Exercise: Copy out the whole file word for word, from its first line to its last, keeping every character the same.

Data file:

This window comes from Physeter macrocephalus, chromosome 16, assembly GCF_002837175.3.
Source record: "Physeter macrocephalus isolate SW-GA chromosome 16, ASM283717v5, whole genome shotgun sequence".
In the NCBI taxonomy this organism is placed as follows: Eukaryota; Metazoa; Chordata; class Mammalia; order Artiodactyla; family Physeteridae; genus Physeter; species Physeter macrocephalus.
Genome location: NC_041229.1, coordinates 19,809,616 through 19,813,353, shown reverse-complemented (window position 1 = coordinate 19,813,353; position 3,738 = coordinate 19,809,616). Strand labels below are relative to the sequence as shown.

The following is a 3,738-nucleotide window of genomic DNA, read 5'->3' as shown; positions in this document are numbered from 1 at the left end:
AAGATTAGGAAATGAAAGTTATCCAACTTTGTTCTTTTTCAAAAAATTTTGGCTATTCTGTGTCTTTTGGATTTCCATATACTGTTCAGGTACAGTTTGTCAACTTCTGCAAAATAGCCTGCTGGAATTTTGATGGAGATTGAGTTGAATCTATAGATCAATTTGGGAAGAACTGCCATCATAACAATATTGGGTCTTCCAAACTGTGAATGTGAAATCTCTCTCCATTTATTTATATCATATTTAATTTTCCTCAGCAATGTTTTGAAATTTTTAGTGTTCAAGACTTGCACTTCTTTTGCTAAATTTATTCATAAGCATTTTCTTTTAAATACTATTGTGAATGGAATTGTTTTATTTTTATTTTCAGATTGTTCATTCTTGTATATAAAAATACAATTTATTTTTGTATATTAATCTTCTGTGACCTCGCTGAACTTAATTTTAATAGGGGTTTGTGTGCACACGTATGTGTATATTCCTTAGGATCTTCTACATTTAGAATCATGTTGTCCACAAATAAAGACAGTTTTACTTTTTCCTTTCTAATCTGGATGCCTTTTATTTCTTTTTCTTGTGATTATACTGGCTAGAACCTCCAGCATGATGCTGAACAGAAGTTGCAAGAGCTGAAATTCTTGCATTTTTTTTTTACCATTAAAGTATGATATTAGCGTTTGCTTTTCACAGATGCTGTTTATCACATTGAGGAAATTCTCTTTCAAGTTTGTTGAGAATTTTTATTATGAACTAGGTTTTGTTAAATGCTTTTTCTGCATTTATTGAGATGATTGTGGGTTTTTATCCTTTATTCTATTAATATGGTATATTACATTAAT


This window comes from Physeter macrocephalus, chromosome 16, assembly GCF_002837175.3.
Source record: "Physeter macrocephalus isolate SW-GA chromosome 16, ASM283717v5, whole genome shotgun sequence".
In the NCBI taxonomy this organism is placed as follows: Eukaryota; Metazoa; Chordata; class Mammalia; order Artiodactyla; family Physeteridae; genus Physeter; species Physeter macrocephalus.
Genome location: NC_041229.1, coordinates 19,809,616 through 19,813,353, shown reverse-complemented (window position 1 = coordinate 19,813,353; position 3,738 = coordinate 19,809,616). Strand labels below are relative to the sequence as shown.

The following is a 3,738-nucleotide window of genomic DNA, read 5'->3' as shown; positions in this document are numbered from 1 at the left end:
AAGATTAGGAAATGAAAGTTATCCAACTTTGTTCTTTTTCAAAAAATTTTGGCTATTCTGTGTCTTTTGGATTTCCATATACTGTTCAGGTACAGTTTGTCAACTTCTGCAAAATAGCCTGCTGGAATTTTGATGGAGATTGAGTTGAATCTATAGATCAATTTGGGAAGAACTGCCATCATAACAATATTGGGTCTTCCAAACTGTGAATGTGAAATCTCTCTCCATTTATTTATATCATATTTAATTTTCCTCAGCAATGTTTTGAAATTTTTAGTGTTCAAGACTTGCACTTCTTTTGCTAAATTTATTCATAAGCATTTTCTTTTAAATACTATTGTGAATGGAATTGTTTTATTTTTATTTTCAGATTGTTCATTCTTGTATATAAAAATACAATTTATTTTTGTATATTAATCTTCTGTGACCTCGCTGAACTTAATTTTAATAGGGGTTTGTGTGCACACGTATGTGTATATTCCTTAGGATCTTCTACATTTAGAATCATGTTGTCCACAAATAAAGACAGTTTTACTTTTTCCTTTCTAATCTGGATGCCTTTTATTTCTTTTTCTTGTGATTATACTGGCTAGAACCTCCAGCATGATGCTGAACAGAAGTTGCAAGAGCTGAAATTCTTGCATTTTTTTTTTACCATTAAAGTATGATATTAGCGTTTGCTTTTCACAGATGCTGTTTATCACATTGAGGAAATTCTCTTTCAAGTTTGTTGAGAATTTTTATTATGAACTAGGTTTTGTTAAATGCTTTTTCTGCATTTATTGAGATGATTGTGGGTTTTTATCCTTTATTCTATTAATATGGTATATTACATTAAT